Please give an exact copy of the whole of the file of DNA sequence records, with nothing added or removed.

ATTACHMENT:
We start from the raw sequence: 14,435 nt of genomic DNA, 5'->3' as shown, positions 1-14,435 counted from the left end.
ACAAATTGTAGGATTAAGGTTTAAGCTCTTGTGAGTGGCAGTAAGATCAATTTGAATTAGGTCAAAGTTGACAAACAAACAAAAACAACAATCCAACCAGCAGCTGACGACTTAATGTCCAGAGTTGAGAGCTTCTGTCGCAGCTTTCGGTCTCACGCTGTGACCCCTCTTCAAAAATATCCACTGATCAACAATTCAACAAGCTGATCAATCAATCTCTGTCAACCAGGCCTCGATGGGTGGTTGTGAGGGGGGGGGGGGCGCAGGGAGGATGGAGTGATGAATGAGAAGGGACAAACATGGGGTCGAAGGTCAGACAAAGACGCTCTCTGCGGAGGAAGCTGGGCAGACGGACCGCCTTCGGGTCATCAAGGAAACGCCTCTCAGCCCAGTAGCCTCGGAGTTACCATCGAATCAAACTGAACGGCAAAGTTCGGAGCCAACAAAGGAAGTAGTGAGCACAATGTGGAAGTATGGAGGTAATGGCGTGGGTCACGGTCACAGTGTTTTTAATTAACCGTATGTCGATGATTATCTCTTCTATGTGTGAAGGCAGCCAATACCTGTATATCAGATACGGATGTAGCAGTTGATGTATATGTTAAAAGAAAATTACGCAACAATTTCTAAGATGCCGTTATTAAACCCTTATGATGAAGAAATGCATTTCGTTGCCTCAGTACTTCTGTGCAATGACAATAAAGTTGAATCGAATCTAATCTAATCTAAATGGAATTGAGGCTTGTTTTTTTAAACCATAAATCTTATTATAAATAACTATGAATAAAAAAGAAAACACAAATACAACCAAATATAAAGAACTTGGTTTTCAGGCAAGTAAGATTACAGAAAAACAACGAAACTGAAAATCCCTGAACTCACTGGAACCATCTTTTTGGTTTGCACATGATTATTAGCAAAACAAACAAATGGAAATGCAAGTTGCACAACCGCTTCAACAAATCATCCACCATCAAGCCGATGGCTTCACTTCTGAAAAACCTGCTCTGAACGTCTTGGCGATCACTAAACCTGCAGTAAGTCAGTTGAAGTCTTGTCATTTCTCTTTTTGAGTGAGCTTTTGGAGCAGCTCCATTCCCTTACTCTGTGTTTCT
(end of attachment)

We start from the raw sequence: 14,435 nt of genomic DNA, 5'->3' as shown, positions 1-14,435 counted from the left end.
ACAAATTGTAGGATTAAGGTTTAAGCTCTTGTGAGTGGCAGTAAGATCAATTTGAATTAGGTCAAAGTTGACAAACAAACAAAAACAACAATCCAACCAGCAGCTGACGACTTAATGTCCAGAGTTGAGAGCTTCTGTCGCAGCTTTCGGTCTCACGCTGTGACCCCTCTTCAAAAATATCCACTGATCAACAATTCAACAAGCTGATCAATCAATCTCTGTCAACCAGGCCTCGATGGGTGGTTGTGAGGGGGGGGGGGGCGCAGGGAGGATGGAGTGATGAATGAGAAGGGACAAACATGGGGTCGAAGGTCAGACAAAGACGCTCTCTGCGGAGGAAGCTGGGCAGACGGACCGCCTTCGGGTCATCAAGGAAACGCCTCTCAGCCCAGTAGCCTCGGAGTTACCATCGAATCAAACTGAACGGCAAAGTTCGGAGCCAACAAAGGAAGTAGTGAGCACAATGTGGAAGTATGGAGGTAATGGCGTGGGTCACGGTCACAGTGTTTTTAATTAACCGTATGTCGATGATTATCTCTTCTATGTGTGAAGGCAGCCAATACCTGTATATCAGATACGGATGTAGCAGTTGATGTATATGTTAAAAGAAAATTACGCAACAATTTCTAAGATGCCGTTATTAAACCCTTATGATGAAGAAATGCATTTCGTTGCCTCAGTACTTCTGTGCAATGACAATAAAGTTGAATCGAATCTAATCTAATCTAAATGGAATTGAGGCTTGTTTTTTTAAACCATAAATCTTATTATAAATAACTATGAATAAAAAAGAAAACACAAATACAACCAAATATAAAGAACTTGGTTTTCAGGCAAGTAAGATTACAGAAAAACAACGAAACTGAAAATCCCTGAACTCACTGGAACCATCTTTTTGGTTTGCACATGATTATTAGCAAAACAAACAAATGGAAATGCAAGTTGCACAACCGCTTCAACAAATCATCCACCATCAAGCCGATGGCTTCACTTCTGAAAAACCTGCTCTGAACGTCTTGGCGATCACTAAACCTGCAGTAAGTCAGTTGAAGTCTTGTCATTTCTCTTTTTGAGTGAGCTTTTGGAGCAGCTCCATTCCCTTACTCTGTGTTTCT